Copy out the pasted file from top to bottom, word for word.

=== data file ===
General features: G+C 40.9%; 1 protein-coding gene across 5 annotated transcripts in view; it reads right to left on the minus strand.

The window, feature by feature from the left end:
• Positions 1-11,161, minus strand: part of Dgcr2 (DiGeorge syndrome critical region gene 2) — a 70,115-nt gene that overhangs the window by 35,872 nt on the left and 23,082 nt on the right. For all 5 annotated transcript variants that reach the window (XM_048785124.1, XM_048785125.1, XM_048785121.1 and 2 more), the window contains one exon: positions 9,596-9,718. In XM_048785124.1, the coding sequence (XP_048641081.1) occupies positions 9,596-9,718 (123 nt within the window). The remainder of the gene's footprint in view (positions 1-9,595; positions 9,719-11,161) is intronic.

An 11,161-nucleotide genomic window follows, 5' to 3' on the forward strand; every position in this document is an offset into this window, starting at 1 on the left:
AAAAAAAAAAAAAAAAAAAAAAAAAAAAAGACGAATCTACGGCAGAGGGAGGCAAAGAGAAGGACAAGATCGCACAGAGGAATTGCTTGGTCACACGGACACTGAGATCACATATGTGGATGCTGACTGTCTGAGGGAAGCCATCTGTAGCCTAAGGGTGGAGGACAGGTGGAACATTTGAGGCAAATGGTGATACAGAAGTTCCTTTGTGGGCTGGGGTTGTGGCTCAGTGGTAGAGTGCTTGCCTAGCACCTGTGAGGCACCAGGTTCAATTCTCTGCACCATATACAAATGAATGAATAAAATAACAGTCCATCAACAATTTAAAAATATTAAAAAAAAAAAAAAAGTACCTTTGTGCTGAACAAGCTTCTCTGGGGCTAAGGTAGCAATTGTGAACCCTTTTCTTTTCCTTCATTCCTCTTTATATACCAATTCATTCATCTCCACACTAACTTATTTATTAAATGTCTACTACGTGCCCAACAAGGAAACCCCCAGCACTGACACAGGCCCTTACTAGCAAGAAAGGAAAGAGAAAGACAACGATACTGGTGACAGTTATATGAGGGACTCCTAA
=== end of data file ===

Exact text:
General features: G+C 40.9%; 1 protein-coding gene across 5 annotated transcripts in view; it reads right to left on the minus strand.

The window, feature by feature from the left end:
• Positions 1-11,161, minus strand: part of Dgcr2 (DiGeorge syndrome critical region gene 2) — a 70,115-nt gene that overhangs the window by 35,872 nt on the left and 23,082 nt on the right. For all 5 annotated transcript variants that reach the window (XM_048785124.1, XM_048785125.1, XM_048785121.1 and 2 more), the window contains one exon: positions 9,596-9,718. In XM_048785124.1, the coding sequence (XP_048641081.1) occupies positions 9,596-9,718 (123 nt within the window). The remainder of the gene's footprint in view (positions 1-9,595; positions 9,719-11,161) is intronic.

An 11,161-nucleotide genomic window follows, 5' to 3' on the forward strand; every position in this document is an offset into this window, starting at 1 on the left:
AAAAAAAAAAAAAAAAAAAAAAAAAAAAAGACGAATCTACGGCAGAGGGAGGCAAAGAGAAGGACAAGATCGCACAGAGGAATTGCTTGGTCACACGGACACTGAGATCACATATGTGGATGCTGACTGTCTGAGGGAAGCCATCTGTAGCCTAAGGGTGGAGGACAGGTGGAACATTTGAGGCAAATGGTGATACAGAAGTTCCTTTGTGGGCTGGGGTTGTGGCTCAGTGGTAGAGTGCTTGCCTAGCACCTGTGAGGCACCAGGTTCAATTCTCTGCACCATATACAAATGAATGAATAAAATAACAGTCCATCAACAATTTAAAAATATTAAAAAAAAAAAAAAAGTACCTTTGTGCTGAACAAGCTTCTCTGGGGCTAAGGTAGCAATTGTGAACCCTTTTCTTTTCCTTCATTCCTCTTTATATACCAATTCATTCATCTCCACACTAACTTATTTATTAAATGTCTACTACGTGCCCAACAAGGAAACCCCCAGCACTGACACAGGCCCTTACTAGCAAGAAAGGAAAGAGAAAGACAACGATACTGGTGACAGTTATATGAGGGACTCCTAA